That's tattooed on the forearm of an actor I admire. It's as true in art as it is in acting -- good acting anyway.
James Cagney, the actor from the mid-20th century, put it even better: You hit your mark, you look the other guy in the eye, and you tell the truth.
Good art communicates truth. In this case, truth means honest thoughts deeply felt. Art is more than matching fashionable colors to the sofa in your sitting room. It's more than the prettiness of natural environments and seashores.
Nature is a place where things bloom, yes. But it's also where things are chased and eaten. Those things seem to be opposites, but they're not. They're part of a process that takes place every moment of every day, in the wilderness as well as in the concrete canyons of the city.
Facing the realities of nature, including human nature, requires courage. Courage to see nature -- life, let's just say -- as it is. It begins in individual forms, if it's lucky it grows old, and it dies.
My deep desire is to communicate that truth and another one even more fundamental: that courage is the doorway to all the other virtues, including love.
I cared for my mother in the last two and a half years of her life. It wasn't easy. I found myself impatient with her loss of memory and hampered by my own bristling nest of grievances. What I was doing in those early months was trying to see her as she once was. It wasn't until I accepted what was in front of my eyes that the love in me found room to grow. I made a couple of sketches of her before I she died. I found in her shrunken, slowly breathing, sleeping state the person who was, more than anyone else, responsible for the man I became.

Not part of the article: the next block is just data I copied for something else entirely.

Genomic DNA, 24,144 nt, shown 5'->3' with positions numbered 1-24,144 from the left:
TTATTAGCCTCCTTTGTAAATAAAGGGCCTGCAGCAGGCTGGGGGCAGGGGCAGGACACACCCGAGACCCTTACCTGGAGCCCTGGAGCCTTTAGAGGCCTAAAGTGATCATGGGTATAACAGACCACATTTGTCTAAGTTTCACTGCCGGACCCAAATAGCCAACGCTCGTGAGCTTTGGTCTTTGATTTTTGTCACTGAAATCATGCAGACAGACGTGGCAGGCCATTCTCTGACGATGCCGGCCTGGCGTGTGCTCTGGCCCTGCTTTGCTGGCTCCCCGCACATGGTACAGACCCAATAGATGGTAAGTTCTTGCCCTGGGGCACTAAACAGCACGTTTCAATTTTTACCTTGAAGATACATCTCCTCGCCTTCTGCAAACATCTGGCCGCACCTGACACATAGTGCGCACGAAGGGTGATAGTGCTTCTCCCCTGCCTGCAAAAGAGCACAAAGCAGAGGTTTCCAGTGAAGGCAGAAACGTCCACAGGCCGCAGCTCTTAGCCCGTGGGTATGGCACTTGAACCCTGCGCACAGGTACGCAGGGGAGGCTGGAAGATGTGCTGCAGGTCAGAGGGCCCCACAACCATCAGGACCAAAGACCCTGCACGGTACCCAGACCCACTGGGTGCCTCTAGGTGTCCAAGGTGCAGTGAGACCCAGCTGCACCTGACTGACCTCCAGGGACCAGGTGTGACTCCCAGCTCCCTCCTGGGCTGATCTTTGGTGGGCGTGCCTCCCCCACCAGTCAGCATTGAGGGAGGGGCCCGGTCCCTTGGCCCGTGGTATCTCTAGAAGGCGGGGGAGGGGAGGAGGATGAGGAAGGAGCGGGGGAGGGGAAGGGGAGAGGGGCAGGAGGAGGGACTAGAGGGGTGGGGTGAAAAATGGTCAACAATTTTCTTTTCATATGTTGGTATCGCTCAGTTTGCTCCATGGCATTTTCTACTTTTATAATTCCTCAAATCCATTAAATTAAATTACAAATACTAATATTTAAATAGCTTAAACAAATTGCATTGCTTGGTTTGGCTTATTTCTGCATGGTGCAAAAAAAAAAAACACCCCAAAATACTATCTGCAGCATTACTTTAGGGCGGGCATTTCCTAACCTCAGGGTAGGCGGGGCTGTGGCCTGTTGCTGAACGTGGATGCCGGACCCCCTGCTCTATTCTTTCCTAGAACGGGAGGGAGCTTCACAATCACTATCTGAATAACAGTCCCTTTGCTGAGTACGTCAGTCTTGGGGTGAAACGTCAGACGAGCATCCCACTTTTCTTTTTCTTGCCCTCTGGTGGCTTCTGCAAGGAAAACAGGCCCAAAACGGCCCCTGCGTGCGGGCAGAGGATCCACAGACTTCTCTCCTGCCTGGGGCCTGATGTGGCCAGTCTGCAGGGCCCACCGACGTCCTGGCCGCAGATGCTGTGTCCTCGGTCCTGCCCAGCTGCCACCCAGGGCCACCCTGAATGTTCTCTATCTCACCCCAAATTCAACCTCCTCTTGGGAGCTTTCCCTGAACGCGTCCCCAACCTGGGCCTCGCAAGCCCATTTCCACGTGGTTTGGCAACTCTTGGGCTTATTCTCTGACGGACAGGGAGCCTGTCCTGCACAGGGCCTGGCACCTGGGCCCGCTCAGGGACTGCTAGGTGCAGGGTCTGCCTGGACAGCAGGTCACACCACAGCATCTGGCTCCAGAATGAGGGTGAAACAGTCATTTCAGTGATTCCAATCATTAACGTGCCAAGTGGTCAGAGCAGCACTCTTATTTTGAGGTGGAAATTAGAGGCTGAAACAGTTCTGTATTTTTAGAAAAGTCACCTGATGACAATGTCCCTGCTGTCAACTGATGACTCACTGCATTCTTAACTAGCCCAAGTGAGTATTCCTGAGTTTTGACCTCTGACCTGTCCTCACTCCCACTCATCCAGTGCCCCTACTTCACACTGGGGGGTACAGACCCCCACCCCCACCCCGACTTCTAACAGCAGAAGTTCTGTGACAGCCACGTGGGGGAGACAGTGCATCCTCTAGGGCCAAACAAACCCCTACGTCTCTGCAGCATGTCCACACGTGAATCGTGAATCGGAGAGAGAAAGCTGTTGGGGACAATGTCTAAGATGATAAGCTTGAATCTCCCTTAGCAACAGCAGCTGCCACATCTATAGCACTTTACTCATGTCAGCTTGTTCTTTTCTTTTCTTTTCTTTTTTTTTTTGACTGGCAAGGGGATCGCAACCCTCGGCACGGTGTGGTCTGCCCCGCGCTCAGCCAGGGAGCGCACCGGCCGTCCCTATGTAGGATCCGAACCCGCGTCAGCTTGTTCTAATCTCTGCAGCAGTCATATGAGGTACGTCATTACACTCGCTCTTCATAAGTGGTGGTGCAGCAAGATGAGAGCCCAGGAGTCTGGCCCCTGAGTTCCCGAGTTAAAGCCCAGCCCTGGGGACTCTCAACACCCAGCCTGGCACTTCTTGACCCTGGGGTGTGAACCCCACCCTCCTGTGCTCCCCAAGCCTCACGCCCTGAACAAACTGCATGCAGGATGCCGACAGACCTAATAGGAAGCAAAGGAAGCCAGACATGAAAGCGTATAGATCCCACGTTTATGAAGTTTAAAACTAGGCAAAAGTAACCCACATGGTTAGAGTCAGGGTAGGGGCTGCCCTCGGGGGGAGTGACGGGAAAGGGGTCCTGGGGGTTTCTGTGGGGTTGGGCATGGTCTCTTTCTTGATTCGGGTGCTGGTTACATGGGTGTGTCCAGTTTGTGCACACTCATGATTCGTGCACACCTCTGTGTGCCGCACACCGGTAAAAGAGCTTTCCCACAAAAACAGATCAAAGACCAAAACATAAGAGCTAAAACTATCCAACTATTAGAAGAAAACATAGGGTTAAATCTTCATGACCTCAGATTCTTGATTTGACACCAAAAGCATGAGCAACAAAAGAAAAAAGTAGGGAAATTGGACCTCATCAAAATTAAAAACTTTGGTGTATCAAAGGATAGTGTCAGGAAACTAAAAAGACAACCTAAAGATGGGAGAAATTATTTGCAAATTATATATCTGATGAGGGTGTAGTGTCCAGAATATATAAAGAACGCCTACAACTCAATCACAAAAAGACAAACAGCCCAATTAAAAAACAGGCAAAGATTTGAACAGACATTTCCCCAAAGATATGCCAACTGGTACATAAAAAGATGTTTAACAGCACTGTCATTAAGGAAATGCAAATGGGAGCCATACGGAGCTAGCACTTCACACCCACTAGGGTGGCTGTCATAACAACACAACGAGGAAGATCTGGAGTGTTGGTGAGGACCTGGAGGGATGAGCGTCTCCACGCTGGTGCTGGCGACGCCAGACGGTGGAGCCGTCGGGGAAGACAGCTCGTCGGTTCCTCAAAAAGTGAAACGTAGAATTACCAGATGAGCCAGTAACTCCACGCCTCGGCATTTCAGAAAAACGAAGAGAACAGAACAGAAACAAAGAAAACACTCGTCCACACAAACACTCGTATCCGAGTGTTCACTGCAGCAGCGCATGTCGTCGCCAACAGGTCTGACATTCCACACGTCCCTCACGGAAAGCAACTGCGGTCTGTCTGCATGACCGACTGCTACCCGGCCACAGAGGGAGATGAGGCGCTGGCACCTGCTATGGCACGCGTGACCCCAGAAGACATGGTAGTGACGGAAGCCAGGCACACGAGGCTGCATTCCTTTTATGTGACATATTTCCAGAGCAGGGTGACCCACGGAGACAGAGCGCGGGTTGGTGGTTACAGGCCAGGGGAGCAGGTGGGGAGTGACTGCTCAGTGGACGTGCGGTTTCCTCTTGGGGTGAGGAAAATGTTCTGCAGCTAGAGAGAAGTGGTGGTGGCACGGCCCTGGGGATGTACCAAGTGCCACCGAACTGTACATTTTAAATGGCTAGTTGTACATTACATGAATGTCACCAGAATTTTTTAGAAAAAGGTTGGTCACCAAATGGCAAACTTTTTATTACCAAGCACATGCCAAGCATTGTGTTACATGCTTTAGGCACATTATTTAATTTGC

It was a step of bravery for me. As I look back on all of the periods of growth in my life, I can see there was a decision at some point: a choice to see what is there, not what I wish was there.
The beautiful thing about art, any art, is that the artist can use his or her imagination to make deeper statements than just, "This is pretty."